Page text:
There is nothing inherently wrong in using third-party cookies, since they create advertisements that take a user’s interests into account. If an advertisement is going to be displayed on a certain website no matter what, why not have it, at the very least, match your interests? Moreover, if we don’t know the context of the consumer we can’t say where they are on the customer journey, so they might not get the proper ads and be annoyed or become disinterested in the product all together. (Think about it, if you just found out about a service, you would consider ads to BUY! BUY! BUY! as annoying spam and you would associate that negative experience with the product, massively decreasing your chances to ever engage with it.)

What is being done about it

As we mentioned in the beginning, Google has a huge stake in this matter, so it comes as no surprise that they are spearheading the movement towards an alternative. They have already put in extensive work on their Privacy Sandbox, a set of standards that can hopefully become the new norm in the industry at large. 

In addition to this, they are developing a new algorithm that advertisers can use, called FLoC (Federated Learning of Cohorts). The titular cohort is a group of at least 1000 individuals, categorized by similarities in their browsing history. This is being touted as the ideal compromise: No one person can be taken out and identified, and yet those users are segmented enough so that they will receive relevant ads that won’t waste their time. 

This is all in the future though, as it is in early testing and nobody knows if it will even be accepted as GDPR-compliant. What you can do right now, however, is start leveraging the first-party data that you already have and start harvesting it in a transparent and respectful way. To this end, consider installing a CMP (Consent Management Platform).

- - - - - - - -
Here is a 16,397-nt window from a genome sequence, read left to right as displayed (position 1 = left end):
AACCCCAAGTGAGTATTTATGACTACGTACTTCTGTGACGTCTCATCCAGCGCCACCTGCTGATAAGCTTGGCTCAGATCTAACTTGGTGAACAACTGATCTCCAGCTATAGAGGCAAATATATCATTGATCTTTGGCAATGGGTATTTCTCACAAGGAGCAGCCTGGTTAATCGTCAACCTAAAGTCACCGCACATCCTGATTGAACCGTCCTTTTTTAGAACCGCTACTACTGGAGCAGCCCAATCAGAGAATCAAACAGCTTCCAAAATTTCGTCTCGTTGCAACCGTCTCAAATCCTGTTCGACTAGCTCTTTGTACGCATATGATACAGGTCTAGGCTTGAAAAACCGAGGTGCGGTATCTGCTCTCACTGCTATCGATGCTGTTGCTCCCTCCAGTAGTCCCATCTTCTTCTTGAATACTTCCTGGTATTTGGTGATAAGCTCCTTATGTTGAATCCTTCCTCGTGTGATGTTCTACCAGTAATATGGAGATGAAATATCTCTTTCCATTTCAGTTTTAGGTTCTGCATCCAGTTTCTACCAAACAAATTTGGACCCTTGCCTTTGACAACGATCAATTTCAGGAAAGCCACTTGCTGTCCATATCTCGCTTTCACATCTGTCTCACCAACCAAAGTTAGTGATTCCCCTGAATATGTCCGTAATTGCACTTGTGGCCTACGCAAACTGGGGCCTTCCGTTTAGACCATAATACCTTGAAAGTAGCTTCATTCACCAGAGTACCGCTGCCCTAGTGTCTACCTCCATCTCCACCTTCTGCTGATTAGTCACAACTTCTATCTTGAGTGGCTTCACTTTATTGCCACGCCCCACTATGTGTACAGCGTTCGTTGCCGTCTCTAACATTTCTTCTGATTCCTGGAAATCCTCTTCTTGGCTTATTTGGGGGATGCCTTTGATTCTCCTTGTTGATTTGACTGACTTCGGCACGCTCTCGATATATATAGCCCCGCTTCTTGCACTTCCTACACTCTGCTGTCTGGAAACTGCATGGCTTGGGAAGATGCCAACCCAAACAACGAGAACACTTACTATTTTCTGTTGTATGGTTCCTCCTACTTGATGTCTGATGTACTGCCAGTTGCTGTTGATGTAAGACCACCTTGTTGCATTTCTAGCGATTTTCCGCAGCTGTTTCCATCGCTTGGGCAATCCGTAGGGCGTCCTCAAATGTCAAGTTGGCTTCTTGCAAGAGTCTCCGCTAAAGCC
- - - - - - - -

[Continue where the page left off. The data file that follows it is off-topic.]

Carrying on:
Another thing worth looking into may be contextual advertising, which is the model used by magazines, who show ads based on their general topic. The same effect can be achieved online through keyword networking. By using topics related to your product in your ad keywords, you tether it to those categories, making it much more likely to come up when somebody searches anything related to them. 

Final Words on Third Party Cookies

Customer trust is a vital resource to any company. You may not take a hit at all during all of this, but if your business leans greatly on third-party cookies (and almost all businesses at the moment do!), take the time to look the alternatives over and be respectful and up-front about customer data harvesting, as users have made it abundantly clear that privacy is something highly important to them. 

Google’s research states that almost all publishers stand to lose 50-70% of their revenue if they do not change the way they manage ads and data by early 2022. Like any major, industry-disrupting change, while some will be swept under, others will rise to the occasion, making the necessary adjustments and thriving in this new landscape. It can be a death sentence for those who refuse to evolve, or it can be a launching pad for your business. The choice is entirely up to you! 

If you need a helping hand to make the transition to a cookie-less future, you can always reach out to us right here, and we can start talking about helping your business adapt to the recent impactful changes to the marketing landscape!